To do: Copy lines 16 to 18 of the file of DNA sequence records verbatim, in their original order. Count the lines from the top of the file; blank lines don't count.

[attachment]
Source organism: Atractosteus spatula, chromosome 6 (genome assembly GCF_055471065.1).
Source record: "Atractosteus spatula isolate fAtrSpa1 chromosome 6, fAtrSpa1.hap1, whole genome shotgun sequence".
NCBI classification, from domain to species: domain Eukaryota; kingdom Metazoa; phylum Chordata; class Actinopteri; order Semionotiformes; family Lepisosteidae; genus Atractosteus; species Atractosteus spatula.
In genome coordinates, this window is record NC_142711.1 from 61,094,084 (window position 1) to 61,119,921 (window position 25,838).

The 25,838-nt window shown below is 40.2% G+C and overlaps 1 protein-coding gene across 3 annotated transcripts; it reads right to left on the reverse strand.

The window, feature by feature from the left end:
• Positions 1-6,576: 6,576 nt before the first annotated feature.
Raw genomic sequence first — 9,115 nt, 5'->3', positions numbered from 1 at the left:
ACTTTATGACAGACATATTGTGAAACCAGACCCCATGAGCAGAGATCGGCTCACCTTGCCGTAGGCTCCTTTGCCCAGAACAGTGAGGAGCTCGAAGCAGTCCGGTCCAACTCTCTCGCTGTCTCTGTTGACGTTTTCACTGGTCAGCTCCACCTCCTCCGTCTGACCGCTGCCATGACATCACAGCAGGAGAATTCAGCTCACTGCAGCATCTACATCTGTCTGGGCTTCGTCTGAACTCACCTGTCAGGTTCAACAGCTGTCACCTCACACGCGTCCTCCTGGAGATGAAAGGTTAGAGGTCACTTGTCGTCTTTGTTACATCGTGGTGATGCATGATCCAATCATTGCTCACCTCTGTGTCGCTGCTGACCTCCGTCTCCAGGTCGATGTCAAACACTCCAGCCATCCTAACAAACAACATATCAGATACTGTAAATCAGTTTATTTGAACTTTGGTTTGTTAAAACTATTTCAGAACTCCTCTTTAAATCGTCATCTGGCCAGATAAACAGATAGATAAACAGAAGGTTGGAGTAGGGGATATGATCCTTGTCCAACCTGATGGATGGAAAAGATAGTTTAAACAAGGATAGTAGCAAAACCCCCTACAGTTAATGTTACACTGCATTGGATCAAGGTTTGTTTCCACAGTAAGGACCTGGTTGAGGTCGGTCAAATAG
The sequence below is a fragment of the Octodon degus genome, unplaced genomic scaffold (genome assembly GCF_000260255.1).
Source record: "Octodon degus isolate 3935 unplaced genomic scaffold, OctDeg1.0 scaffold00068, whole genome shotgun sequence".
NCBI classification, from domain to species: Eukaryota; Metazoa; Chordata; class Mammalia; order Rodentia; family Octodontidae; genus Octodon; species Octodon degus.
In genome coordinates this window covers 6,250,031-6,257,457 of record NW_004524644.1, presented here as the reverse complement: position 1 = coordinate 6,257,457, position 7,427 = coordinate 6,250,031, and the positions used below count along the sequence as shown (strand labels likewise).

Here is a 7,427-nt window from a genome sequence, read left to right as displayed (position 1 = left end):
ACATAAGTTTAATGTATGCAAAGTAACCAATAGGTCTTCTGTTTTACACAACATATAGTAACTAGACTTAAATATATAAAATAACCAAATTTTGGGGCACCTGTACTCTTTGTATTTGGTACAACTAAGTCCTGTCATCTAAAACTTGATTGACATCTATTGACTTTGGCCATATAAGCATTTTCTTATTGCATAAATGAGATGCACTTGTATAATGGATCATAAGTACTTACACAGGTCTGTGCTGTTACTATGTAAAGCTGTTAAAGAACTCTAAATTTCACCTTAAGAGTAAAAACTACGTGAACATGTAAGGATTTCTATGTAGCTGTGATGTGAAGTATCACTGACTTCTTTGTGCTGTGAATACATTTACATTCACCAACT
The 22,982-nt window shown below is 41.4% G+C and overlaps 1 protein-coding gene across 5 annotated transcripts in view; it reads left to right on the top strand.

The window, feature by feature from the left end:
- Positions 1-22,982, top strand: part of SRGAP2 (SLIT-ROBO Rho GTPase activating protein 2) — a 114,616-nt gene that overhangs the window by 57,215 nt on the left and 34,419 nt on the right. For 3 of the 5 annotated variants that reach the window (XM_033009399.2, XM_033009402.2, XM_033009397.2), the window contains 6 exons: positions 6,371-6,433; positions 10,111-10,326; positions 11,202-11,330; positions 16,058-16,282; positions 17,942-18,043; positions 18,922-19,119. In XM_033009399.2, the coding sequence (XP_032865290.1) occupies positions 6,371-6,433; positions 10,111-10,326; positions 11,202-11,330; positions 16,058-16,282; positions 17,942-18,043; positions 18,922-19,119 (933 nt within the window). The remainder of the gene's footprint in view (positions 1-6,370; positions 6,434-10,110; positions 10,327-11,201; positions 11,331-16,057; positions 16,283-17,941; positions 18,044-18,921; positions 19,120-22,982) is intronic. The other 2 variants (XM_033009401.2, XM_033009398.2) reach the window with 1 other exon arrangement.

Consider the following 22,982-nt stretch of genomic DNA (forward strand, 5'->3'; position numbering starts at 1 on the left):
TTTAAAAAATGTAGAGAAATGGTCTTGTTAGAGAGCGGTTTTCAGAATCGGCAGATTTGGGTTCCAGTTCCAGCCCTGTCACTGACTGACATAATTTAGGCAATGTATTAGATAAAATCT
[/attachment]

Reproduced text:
The 22,982-nt window shown below is 41.4% G+C and overlaps 1 protein-coding gene across 5 annotated transcripts in view; it reads left to right on the top strand.

The window, feature by feature from the left end:
- Positions 1-22,982, top strand: part of SRGAP2 (SLIT-ROBO Rho GTPase activating protein 2) — a 114,616-nt gene that overhangs the window by 57,215 nt on the left and 34,419 nt on the right. For 3 of the 5 annotated variants that reach the window (XM_033009399.2, XM_033009402.2, XM_033009397.2), the window contains 6 exons: positions 6,371-6,433; positions 10,111-10,326; positions 11,202-11,330; positions 16,058-16,282; positions 17,942-18,043; positions 18,922-19,119. In XM_033009399.2, the coding sequence (XP_032865290.1) occupies positions 6,371-6,433; positions 10,111-10,326; positions 11,202-11,330; positions 16,058-16,282; positions 17,942-18,043; positions 18,922-19,119 (933 nt within the window). The remainder of the gene's footprint in view (positions 1-6,370; positions 6,434-10,110; positions 10,327-11,201; positions 11,331-16,057; positions 16,283-17,941; positions 18,044-18,921; positions 19,120-22,982) is intronic. The other 2 variants (XM_033009401.2, XM_033009398.2) reach the window with 1 other exon arrangement.